School of Nursing and Health Studies

Nora Kenworthy, Assistant Professor

Nora Kenworthy

Nora Kenworthy, PhD
Assistant Professor

I have been an assistant professor in the School of Nursing and Health Studies since 2013. I also hold adjunct faculty status in the Department of Anthropology at the University of Washington Seattle. I come to UWB from Columbia University in New York City, where I completed my PhD in Sociomedical Sciences from the Mailman School of Public Health. Prior to beginning my graduate work, I worked with a program supporting community-based responses to HIV in South Africa. I hold graduate faculty status and am also affiliated with the UW African Studies Program.


My work sits at the intersections of medical anthropology, public health, and politics. I have been working and conducting research in southern Africa (Lesotho and South Africa, primarily) since 2005. Much of my research explores the impacts of global health initiatives on diverse communities, and the politics of global health governance. To this end, I am working on a book manuscript that examines how HIV and global health program expansion in Lesotho undermined democratic institutions and altered citizens’ political worlds. Additionally, I am currently co-editing two books, one on corporations and global health governance, and a second on HIV programming and the politics of global health.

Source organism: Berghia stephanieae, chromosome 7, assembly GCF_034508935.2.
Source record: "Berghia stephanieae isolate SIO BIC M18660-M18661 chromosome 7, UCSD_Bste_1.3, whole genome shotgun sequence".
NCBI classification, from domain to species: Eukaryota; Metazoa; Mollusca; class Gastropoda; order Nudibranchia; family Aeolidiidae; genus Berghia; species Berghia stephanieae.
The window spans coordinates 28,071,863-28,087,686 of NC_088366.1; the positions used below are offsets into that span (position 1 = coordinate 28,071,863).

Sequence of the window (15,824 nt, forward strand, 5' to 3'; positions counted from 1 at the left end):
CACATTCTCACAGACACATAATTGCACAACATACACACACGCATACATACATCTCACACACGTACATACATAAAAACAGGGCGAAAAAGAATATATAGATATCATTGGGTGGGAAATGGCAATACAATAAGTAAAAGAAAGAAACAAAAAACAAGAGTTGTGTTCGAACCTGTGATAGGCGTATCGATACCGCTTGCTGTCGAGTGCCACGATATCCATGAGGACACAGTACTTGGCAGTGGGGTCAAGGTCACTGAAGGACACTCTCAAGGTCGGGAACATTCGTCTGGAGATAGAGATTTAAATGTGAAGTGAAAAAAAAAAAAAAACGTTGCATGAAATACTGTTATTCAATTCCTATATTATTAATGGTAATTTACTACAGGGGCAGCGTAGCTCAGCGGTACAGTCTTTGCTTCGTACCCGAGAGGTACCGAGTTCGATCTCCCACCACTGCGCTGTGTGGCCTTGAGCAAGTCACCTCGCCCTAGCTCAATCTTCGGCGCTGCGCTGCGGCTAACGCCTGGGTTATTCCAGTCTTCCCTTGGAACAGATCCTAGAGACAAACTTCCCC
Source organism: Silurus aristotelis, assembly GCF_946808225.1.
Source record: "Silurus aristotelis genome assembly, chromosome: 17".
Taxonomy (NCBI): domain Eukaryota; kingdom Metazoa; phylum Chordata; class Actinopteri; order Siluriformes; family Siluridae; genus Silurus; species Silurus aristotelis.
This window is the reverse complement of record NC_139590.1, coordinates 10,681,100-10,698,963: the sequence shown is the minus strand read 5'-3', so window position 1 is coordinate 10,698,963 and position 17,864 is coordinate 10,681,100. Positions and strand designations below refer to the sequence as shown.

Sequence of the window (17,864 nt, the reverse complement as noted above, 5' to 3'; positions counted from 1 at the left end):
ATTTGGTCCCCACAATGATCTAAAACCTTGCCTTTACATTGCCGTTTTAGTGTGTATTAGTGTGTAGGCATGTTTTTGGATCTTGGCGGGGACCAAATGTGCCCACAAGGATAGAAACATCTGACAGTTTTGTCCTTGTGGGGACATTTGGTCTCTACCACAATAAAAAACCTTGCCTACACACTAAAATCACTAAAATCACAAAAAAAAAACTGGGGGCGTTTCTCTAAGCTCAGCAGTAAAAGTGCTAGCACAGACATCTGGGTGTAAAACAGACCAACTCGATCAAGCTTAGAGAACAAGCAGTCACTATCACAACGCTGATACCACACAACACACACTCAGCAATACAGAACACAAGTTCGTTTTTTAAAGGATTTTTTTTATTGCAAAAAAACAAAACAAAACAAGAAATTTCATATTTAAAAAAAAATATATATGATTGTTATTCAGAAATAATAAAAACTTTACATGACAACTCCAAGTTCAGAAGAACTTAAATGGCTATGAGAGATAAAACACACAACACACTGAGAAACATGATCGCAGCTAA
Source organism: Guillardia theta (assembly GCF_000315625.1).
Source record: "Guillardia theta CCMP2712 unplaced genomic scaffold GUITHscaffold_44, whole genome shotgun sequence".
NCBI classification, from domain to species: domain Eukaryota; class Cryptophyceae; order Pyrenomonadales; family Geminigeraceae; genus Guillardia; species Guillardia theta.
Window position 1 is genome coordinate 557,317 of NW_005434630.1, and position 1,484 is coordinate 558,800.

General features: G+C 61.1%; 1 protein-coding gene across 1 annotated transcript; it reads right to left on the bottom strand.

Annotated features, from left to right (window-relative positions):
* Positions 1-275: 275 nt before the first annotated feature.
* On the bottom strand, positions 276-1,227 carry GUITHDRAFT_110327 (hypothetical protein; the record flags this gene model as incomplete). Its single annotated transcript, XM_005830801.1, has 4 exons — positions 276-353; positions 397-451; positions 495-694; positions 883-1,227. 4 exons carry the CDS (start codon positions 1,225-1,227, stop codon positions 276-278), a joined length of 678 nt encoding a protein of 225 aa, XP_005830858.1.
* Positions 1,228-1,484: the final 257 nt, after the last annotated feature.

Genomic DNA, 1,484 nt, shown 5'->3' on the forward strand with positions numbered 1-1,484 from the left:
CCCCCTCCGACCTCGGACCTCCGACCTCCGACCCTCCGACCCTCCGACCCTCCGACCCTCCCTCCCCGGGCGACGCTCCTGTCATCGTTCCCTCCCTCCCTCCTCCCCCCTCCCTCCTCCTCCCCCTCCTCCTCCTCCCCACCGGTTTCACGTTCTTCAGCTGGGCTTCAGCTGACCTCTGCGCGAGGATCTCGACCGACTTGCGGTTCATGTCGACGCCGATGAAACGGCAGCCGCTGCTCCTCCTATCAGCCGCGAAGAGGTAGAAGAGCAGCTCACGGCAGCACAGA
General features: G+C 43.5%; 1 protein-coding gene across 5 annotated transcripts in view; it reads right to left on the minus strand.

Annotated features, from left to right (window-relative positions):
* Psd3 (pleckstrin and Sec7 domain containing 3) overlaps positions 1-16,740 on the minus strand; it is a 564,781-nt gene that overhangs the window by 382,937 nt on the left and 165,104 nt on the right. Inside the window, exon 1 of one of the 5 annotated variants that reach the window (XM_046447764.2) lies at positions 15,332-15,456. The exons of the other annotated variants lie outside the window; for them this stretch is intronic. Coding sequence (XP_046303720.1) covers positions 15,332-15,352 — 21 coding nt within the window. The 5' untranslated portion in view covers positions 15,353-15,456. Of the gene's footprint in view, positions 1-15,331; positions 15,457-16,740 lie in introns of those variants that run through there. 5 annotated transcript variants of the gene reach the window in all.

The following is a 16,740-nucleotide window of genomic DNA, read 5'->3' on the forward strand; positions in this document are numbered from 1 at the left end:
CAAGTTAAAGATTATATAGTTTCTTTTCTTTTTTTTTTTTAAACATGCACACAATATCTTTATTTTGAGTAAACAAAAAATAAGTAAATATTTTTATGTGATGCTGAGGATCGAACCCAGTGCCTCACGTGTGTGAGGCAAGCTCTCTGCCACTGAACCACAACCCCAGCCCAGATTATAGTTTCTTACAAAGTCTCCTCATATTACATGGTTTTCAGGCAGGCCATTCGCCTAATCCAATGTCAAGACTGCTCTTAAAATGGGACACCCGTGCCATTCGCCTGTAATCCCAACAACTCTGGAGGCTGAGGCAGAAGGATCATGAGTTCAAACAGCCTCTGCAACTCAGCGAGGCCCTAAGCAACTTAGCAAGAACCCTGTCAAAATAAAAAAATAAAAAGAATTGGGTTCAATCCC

Columbia University, Mailman School of Public Health
New York, NY
  • Ph.D., Sociomedical Sciences; Dissertation:What only heaven hears: Citizens and the state in the wake of HIV scale-up in Lesotho; Committee: Richard Parker, Ron Bayer, Kim Hopper, Rosalind Petchesky, Mamadou Diouf
Columbia University, Mailman School of Public Health
New York, NY
  • MA, Sociomedical Sciences
Williams College
Williamstown, MA
  • BA, Political Science






Courses Taught

  • BNURS 350: Critical Thinking in Nursing
  • BHS 302: Global Communities, Culture, and Health Equity
  • BHS 497: Global Health: Critical Perspectives, New Directions
  • BCUSP (Discovery Core II): Zombies and the Culture of Pandemics